A natural substance found in red wine can extend life and counter the negative effects of an unhealthy high-fat diet, a study has found. The findings may go some way to explain the "French paradox" of a national diet rich in animal fats apparently not resulting in excessive deaths from heart disease.
The study was carried out on mice fed on a diet so high in saturated fats that it was equivalent to eating a cream cake with every meal. Mice on the fatty diet became obese, suffered health disorders such as liver and heart disease and died significantly earlier than mice on normal diets.
But when a second group of mice on the high-fat diet were given resveratrol, a plant extract found in grapes, their health and longevity were almost indistinguishable from normal mice, although they still became obese.
Resveratrol has already been shown to extend the lifespan of yeast, worms, flies and fish but this is the first study to demonstrate the same effects on warm-blooded mammals. "After six months, resveratrol essentially prevented most of the negative effects of the high-calorie diet in mice," said Rafael de Cabo of the US National Institute on Ageing.
The study, published in the journal Nature, demonstrated that resveratrol changed the metabolism of the mice in such a way that they were more protected against the side-effects of an unhealthy diet, said Professor David Sinclair of Harvard Medical School in Boston.
Resveratrol is produced by a range of plants in response to environmental stress and it appears to work by activating a key gene in mammals called SIRT1 which produces an enzyme link-ed to extending lifespan.
Professor Sinclair said: "[It] may mean we can stave off in humans age-related diseases such as type-2 diabetes, heart disease, and cancer, but only time and more research will tell."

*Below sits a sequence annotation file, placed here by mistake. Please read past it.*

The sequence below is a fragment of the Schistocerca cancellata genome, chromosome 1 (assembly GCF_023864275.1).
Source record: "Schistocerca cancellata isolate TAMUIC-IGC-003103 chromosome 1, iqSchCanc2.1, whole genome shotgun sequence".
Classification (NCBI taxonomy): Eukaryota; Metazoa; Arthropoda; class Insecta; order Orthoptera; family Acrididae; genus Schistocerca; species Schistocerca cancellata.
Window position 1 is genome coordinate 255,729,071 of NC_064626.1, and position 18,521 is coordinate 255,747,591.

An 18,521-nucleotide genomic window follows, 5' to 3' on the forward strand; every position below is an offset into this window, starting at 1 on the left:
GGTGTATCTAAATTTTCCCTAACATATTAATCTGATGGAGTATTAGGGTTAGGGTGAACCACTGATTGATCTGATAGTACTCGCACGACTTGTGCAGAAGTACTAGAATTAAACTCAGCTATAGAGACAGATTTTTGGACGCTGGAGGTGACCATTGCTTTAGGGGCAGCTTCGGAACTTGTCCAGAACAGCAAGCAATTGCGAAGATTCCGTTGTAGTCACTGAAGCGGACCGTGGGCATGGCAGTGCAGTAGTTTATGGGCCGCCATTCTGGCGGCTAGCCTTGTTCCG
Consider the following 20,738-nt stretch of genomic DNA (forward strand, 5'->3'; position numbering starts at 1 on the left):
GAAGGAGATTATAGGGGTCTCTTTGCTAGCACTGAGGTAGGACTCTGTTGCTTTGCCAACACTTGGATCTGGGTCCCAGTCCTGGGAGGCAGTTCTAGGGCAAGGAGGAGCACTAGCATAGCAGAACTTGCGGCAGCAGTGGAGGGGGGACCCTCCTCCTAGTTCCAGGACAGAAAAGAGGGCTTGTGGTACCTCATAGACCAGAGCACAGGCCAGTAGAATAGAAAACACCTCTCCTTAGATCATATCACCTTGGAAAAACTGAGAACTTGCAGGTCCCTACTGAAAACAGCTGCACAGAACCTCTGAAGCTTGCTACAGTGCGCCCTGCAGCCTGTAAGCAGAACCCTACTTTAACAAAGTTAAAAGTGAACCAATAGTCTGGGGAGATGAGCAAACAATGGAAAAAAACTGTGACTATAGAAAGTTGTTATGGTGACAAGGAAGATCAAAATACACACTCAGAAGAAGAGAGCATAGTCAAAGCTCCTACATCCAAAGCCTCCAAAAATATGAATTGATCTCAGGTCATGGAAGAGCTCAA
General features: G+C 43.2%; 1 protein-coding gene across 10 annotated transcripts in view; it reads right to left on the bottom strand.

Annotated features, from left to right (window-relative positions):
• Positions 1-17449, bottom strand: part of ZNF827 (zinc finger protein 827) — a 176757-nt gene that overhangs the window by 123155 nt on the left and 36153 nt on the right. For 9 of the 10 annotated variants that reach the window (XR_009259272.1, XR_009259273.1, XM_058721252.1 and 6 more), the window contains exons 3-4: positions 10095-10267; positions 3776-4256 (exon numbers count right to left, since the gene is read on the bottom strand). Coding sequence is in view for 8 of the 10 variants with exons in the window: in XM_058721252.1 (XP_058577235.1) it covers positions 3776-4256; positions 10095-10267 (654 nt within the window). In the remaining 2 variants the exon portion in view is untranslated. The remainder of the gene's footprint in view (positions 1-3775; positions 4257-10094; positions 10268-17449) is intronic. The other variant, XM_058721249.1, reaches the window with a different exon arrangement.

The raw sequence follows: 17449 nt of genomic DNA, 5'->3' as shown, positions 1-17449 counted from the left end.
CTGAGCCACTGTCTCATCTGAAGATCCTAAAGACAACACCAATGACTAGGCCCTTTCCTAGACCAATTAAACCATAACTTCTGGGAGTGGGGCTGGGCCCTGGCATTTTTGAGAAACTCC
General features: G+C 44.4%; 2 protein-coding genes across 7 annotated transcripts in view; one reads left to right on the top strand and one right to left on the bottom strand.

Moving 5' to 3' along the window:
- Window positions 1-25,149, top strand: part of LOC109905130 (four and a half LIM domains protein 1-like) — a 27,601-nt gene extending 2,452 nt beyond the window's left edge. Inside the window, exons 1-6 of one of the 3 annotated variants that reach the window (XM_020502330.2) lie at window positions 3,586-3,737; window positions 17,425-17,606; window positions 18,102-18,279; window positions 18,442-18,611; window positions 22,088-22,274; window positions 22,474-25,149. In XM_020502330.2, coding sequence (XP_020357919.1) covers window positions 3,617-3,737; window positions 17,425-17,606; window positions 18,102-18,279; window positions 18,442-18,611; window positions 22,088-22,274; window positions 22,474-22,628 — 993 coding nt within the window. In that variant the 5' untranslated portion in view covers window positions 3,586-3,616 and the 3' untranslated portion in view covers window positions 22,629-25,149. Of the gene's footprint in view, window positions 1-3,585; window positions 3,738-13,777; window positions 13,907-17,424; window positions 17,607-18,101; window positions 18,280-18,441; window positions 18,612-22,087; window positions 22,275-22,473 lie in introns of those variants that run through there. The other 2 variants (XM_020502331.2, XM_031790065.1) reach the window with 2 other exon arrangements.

Fat, middle-aged mice in the study were far more likely to die prematurely compared to normal mice. Yet when given resveratrol the risk of death in the same group fell by 31 per cent - putting then on a par with mice on a healthy diet.
"We won't have final lifespan numbers until all of the mice pass away," said Professor Sinclair, "... but there is no question we are seeing increased longevity."
Other tests showed that the mice given resveratrol outperformed their fat cousins in terms of agility and co-ordination. "The mice on resveratrol have not been just living longer, they are also living more active, better lives.," Professor Sinclair said.
Matt Kaeberlein and Peter Rabinovich of the University of Washington in Seattle warned people not rush out and buy resveratrol. "Many people will wonder whether they should start supplementing their diets with resveratrol," they say in a Nature editorial. "Our advice is to exercise caution. The safety of resveratrol at the high doses in humans comparable to those used [in the study] is unknown, especially over the course of years or even decades."
"For now we counsel patience. Just sit back and relax with a glass of red wine - which, alas, has only 0.3 per cent of the relative resveratrol dose given to the gluttonous mice."
The effects on mice
* Mouse fed on a standard diet grew to normal size and lived an average lifespan. Tests showed no signs of damage to organs or ill health
* Mouse fed on high-fat diet became overweight and suffered observable damage to liver, heart and malfunctions in metabolic pathways. Died prematurely
* Mouse fed on high-fat diet with resveratrol also became obese but had a normal lifespan. It was more active and vital organs were undamaged by its dietReuse content